How to Do the Water Deprivation Test

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The water deprivation test is useful in the workup of patients with polyuria under certain situations. The differential diagnosis of polyuria often comes down to the following: does the patient have diabetes insipidus (either central or nephrogenic), psychogenic polydipsia, or an osmotic diuresis (e.g., due to hyperglycemia for instance). The first two conditions (DI or polydipsia) are all characterized by polyuria with a dilute urine osmolarity, but how to distinguish between them? If the serum sodium is high (D.I.) or low (polydipsia) the answer may be easily apparent, but in the instance where serum sodium is within the normal range the water deprivation test can provide an answer.

However, it’s important to do this test in a controlled setting, as water restriction in a patient with D.I. can result in elevated serum sodium concentrations. Patients who undergo the water deprivation test should have the urine volume and urine osmolality every hour and plasma sodium concentration eveyr two hours once water deprivation begins. The test is continued until either:

(a) the urine osmolality reaches a normal value (e.g., above 600 mosm/kg, suggesting that both ADH secretion and response to ADH are intact).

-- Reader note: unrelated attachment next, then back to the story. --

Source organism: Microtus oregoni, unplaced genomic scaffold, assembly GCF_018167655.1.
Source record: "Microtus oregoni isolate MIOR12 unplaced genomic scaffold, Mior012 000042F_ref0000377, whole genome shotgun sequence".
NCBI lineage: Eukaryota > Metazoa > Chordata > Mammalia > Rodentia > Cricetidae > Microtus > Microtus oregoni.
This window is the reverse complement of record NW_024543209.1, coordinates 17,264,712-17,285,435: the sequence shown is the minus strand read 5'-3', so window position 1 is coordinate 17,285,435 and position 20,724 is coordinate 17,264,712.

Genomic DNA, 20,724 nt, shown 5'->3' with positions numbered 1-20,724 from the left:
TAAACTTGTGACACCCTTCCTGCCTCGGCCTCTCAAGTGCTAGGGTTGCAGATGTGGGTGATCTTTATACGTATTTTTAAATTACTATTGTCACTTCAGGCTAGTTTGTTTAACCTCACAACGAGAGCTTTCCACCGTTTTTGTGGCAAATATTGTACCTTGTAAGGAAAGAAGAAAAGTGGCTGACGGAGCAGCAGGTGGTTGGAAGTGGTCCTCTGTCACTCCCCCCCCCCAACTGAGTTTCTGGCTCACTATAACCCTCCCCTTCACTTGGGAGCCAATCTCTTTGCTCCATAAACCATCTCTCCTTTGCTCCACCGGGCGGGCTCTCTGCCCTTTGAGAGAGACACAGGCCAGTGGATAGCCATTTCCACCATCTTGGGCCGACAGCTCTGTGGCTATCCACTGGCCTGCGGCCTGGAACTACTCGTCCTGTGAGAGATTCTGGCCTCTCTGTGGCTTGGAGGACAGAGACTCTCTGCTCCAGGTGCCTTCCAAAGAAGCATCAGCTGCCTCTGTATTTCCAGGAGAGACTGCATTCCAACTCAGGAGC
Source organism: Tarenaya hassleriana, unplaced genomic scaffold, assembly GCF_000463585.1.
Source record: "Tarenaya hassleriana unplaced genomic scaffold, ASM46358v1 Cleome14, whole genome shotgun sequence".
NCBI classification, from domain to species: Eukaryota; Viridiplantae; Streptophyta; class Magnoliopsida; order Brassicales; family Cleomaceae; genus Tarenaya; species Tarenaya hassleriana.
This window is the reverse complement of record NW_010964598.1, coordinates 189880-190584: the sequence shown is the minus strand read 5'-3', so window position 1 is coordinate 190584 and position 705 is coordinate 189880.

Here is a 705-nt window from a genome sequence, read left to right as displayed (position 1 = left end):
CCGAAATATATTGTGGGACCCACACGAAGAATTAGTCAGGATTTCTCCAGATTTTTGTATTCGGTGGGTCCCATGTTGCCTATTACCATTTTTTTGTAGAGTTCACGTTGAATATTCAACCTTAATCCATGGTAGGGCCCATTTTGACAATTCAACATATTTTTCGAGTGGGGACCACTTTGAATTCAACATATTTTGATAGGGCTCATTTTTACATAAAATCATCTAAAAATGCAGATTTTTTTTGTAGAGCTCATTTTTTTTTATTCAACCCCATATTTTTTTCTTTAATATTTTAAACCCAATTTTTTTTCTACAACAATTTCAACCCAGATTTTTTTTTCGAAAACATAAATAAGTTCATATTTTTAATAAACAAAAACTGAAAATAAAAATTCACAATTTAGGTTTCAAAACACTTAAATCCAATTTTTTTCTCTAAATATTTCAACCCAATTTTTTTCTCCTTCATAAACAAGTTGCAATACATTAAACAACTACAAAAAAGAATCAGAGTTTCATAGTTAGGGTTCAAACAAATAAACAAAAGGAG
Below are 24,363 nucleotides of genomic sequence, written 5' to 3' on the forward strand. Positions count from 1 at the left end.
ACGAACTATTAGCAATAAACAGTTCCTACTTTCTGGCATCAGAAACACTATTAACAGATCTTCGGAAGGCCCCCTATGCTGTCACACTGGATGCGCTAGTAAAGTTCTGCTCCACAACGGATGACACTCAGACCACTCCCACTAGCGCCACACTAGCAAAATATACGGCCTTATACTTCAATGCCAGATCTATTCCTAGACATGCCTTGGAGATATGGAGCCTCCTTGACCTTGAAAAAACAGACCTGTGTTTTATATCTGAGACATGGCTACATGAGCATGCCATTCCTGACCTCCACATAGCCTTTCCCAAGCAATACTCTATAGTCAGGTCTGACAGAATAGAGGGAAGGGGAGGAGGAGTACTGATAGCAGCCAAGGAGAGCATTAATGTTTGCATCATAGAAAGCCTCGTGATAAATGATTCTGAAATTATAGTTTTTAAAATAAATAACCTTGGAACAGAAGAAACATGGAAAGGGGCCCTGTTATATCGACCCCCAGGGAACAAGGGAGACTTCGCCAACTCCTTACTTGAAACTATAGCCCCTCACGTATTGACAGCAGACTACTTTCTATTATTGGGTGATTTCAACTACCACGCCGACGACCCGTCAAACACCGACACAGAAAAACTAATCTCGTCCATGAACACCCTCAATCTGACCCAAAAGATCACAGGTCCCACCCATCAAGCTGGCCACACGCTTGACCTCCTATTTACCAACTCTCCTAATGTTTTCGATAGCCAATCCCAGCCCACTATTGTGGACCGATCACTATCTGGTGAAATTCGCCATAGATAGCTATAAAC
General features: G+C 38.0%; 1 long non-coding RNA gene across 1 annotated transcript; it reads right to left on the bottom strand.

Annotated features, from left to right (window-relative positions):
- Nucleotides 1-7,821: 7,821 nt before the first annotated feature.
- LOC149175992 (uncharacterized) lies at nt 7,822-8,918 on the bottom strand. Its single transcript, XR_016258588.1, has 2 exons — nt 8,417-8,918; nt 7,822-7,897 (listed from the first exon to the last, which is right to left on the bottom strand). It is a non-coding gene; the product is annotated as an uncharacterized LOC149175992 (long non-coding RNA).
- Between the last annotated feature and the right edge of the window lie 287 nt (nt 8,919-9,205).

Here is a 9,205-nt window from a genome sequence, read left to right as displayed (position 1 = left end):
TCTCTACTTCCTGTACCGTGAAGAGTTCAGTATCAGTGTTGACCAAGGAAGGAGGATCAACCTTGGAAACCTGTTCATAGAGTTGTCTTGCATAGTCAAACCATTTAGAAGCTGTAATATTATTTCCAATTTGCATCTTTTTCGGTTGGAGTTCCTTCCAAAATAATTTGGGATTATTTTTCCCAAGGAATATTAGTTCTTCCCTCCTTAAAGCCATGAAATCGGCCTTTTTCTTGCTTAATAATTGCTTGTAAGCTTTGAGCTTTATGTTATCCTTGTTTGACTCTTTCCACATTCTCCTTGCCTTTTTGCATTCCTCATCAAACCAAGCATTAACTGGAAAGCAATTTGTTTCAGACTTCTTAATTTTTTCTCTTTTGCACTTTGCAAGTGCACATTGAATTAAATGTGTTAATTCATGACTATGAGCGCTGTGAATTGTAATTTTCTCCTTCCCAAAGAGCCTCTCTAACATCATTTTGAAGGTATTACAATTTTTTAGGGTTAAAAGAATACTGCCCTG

(b) the urine osmolality is stable on two successive measurements despite a rising plasma osmolality, or
(c) the plasma osmolality is greater than 295-300 mosm/kg.

In the situations of either (b) or (c), exogenous ADH is administered and the urine osmolality and volume are further monitored.

In central D.I., exogenous ADH is predicted to lead to a rapid rise in urine osmolality: in complete D.I., the urine osm will more than double, while in partial central D.I. (which is more common) there will be an increase of at least 15% in the urine osm. Generally individuals with central D.I. are able to concentrate their urine osm > 300 mosm/kg.

In nephrogenic D.I., there is either no response to ADH (complete nephrogenic D.I.) or a blunted response to ADH (up to 45%), though patients are rarely able to concentrate their urine osm above 300 mosm/kg.

A more detailed protocol for the water deprivation test, approved by the Scientific Advisory Committee of the Diabetes Insipidus Foundation, Inc, can be found here.

And for the really hard-core students of water metabolism, you can check out the following article I stumbled across on PubMed: The use of the water deprivation test for the diagnosis of apparent psychogenic polydipsia in a socially deprived African grey parrot (Psittacus erithacus erithacus), published in a 1988 issue of Avian Pathology.

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